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With the exception of the San Antonio Spurs, the fortunes of professional basketball teams—heck, all professional sports teams—are cyclical. From 1995 to 1998, the Chicago Bulls won 203 regular season games, lost only 43, and won three back-to-back championships. Then Michael Jordan retired for the second time, and the Bulls failed to make the playoffs again until 2004-05, when they lost in the first round to… the Washington Wizards.
Since changing its name to the Wizards in 1997 (from the superior but far less politically correct Washington Bullets), D.C.’s professional men’s basketball team has had its own cycle of ups and downs. The year they beat the Bulls in the first round of the playoffs was Gilbert Arenas’ first year in D.C. Agent Zero’s arrival was an up. He gave new life to the Wiz and raised their profile in the hoops community, taking them to the playoffs four years in a row. Though the team never advanced past the first round, the potential was there. (The NBA playoff structure, for Washington fans who haven’t always needed to know it: first round, second round, conference finals, NBA finals.)
Then came the down: Arenas tore his MCL in 2007, and the team was swept by LeBron James’ Cleveland Cavaliers in the first round. Despite his injury, the Wizards signed Arenas for a mind-boggling $111 million over six years, a gesture Arenas honored by later bringing an unloaded gun into the locker room. Even if you don’t care about the Wizards, or basketball, you probably remember what happened next: Felony charges, an NBA suspension, and a lot of losses intermingled with the front office’s decision to explode the roster. The Gilbert era ended with a trade to the Orlando Magic for forward Rashard Lewis, a nice guy and two-time All Star who made his free throws but was already on his 13th year in the league. Lewis helped the Wizards dump Arenas’ remaining $60 million salary, but he didn’t—couldn’t—“fix” things. The team lost mightily over the next three seasons.
In 2014, the Wizards finally left the desert. Led by point guard John Wall and defensive cornerstones Nenê Hilario and Trevor Ariza, they blew out LeBron and the Miami Heat during a regular season game, and made it to the playoffs despite a series of injuries to Nene (sparking the hashtag #prayfornene). In a redux of 2005, they again beat the Bulls in the first round, shocking NBA nerds everywhere. In the second round, they gave the Indiana Pacers—the second-strongest team in the Eastern Conference last year, after LeBron’s Heat—a run for their money.The Wizards lost the series 4-2, but even in defeat, fans had cause for celebration: D.C.’s NBA team had won a second-round playoff game for the first time since 1982.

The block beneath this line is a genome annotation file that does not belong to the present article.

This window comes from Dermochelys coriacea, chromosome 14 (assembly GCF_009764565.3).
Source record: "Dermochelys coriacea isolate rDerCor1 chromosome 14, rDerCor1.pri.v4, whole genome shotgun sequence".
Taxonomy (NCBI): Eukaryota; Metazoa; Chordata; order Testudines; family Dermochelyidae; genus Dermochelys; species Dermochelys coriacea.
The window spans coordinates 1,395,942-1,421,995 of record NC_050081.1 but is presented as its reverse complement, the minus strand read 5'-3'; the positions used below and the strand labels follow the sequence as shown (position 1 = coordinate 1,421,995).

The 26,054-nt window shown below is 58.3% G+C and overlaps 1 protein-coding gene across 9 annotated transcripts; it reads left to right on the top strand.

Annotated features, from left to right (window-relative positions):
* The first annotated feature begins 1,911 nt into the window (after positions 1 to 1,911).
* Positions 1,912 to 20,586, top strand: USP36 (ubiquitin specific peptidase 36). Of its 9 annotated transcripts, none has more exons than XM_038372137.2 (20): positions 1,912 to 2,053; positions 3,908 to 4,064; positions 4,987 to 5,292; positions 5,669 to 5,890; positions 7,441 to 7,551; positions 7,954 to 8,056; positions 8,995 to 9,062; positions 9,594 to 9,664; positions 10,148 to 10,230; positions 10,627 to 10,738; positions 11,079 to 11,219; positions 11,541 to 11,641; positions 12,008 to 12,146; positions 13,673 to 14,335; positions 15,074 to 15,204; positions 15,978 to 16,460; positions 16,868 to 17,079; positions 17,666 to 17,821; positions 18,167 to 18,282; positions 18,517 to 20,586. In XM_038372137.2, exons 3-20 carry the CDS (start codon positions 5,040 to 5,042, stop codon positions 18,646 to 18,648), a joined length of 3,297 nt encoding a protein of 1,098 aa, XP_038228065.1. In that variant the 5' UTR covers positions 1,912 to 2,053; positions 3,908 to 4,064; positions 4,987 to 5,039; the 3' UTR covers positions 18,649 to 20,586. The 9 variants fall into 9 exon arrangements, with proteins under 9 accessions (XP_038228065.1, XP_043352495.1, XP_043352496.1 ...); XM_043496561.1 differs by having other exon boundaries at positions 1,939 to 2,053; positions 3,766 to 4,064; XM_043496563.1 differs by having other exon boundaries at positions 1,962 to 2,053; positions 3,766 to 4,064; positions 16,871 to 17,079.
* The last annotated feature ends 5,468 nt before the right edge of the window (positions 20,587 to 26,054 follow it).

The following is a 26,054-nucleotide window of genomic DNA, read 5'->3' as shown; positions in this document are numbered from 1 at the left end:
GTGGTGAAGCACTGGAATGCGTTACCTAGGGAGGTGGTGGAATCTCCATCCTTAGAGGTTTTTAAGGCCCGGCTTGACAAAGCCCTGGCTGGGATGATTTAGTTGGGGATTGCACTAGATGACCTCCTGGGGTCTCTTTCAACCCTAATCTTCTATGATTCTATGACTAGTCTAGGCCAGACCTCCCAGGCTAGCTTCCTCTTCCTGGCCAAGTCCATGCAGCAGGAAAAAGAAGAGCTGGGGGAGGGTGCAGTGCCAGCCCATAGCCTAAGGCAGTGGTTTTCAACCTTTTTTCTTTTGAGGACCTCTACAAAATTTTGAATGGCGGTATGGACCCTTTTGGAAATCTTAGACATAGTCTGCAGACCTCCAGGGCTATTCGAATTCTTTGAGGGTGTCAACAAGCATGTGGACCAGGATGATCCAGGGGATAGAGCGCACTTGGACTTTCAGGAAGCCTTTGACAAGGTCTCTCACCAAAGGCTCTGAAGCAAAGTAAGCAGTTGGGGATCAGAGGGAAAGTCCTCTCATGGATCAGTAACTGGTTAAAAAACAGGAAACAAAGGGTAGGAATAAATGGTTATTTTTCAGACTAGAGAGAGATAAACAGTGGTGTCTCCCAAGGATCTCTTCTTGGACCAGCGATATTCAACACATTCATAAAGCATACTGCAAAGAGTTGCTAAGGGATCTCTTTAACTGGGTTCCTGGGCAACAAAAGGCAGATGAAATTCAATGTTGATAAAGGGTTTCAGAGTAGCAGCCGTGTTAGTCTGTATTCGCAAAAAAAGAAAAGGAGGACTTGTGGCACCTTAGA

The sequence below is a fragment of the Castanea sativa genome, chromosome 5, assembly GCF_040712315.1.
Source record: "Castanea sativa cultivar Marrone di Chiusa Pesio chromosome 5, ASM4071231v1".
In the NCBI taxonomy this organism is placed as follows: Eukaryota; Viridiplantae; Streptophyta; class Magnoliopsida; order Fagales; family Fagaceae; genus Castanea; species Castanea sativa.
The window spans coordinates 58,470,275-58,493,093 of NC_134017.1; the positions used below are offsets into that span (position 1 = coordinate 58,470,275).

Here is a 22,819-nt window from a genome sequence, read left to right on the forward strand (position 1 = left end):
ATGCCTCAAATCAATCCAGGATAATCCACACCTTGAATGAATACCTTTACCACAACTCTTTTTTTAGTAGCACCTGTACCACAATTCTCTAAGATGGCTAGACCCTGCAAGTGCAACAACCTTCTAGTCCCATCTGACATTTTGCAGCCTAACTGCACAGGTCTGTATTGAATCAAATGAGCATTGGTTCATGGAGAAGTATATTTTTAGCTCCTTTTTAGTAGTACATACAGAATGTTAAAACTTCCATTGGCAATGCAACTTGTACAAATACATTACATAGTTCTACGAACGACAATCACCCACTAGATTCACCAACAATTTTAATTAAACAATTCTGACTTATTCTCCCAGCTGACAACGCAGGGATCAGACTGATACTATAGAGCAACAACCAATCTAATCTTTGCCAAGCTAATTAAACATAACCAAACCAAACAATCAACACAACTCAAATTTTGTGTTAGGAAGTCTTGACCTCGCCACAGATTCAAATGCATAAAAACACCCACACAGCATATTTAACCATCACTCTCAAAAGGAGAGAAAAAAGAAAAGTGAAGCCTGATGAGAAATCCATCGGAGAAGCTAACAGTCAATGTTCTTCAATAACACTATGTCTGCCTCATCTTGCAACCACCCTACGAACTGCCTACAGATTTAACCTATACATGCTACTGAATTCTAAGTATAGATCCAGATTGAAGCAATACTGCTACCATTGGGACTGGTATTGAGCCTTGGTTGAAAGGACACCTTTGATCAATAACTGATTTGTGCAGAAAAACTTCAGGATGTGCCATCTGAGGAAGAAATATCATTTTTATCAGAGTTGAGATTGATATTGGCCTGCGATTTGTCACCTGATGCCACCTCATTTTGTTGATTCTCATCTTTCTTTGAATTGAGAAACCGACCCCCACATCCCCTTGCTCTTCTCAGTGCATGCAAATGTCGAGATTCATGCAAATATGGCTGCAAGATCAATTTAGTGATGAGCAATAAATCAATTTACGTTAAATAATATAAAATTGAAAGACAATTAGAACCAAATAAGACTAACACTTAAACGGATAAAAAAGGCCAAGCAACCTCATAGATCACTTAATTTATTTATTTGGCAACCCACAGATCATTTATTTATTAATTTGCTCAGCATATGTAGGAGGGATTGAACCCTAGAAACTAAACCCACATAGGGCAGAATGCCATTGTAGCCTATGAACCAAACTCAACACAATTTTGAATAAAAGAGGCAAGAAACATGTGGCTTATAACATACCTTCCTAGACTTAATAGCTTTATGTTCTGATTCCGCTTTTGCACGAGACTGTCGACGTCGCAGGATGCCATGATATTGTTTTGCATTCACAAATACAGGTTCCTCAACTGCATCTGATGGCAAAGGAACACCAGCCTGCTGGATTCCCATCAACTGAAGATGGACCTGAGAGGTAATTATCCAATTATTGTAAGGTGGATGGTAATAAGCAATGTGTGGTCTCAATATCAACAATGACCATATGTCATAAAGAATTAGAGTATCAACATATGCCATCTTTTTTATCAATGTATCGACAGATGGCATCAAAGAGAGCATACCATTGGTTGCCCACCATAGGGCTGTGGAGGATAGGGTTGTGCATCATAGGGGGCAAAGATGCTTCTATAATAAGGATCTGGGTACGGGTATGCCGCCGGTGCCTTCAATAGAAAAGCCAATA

That’s how the first half of 2014 went. The second half of the year has been even better. Though they lost Ariza to the Houston Rockets, the Wizards signed Kris Humphries (formerly Mr. Kim Kardashian) and Paul Pierce (The Truth) in free agency, and both veterans are earning their paychecks. Georgetown grad Otto Porter Jr., thought last year to be a waste of a third overall draft pick, tore it up in the summer league and has performed admirably in the regular season. Just last month, Porter led the Wizards to a victory over the Milwaukee Bucks after Pierce was ejected from the game. Even the affectionately known AARP squad—oldsters Drew Gooden (33) and Andre Miller (38)—are imparting lessons and making buckets. (At 37, Pierce would be an AARPer as well, were he not in the starting lineup.)
The result? The Wizards are 18-6 in the Eastern Conference as of this writing, in second place, and only half a game behind the Toronto Raptors for first. But D.C. sports journalist Jake Russell recently pointed out another significant aspect of the hot start: This is the team’s best 20-game opening to a season since 1974. Which means it’s fair to say this is either the best Wizards squad in the last 30 years (based on playoff performance), or the best Wizards squad in the last 40 years—which includes 1977-78, the year of their only NBA title. (Why are we still talking about Washington’s football team?)
And things are still going to get better. John Wall is an incredible point guard, a good guy, and he’s also only 24. Porter and Bradley Beal, the Wizards’ up-and-coming shooting guard, are each 21. The locker room has good chemistry, veterans like the idea of coming to D.C., and the youngsters are getting better every day. The only thing that could possibly improve the Wizards’ current situation? If Suitland, Md., native Kevin Durant decided to come home in 2016, when he’ll be a free agent. I think he’ll do it. Only a crazy person would pass up a chance to play for these Washington Wizards.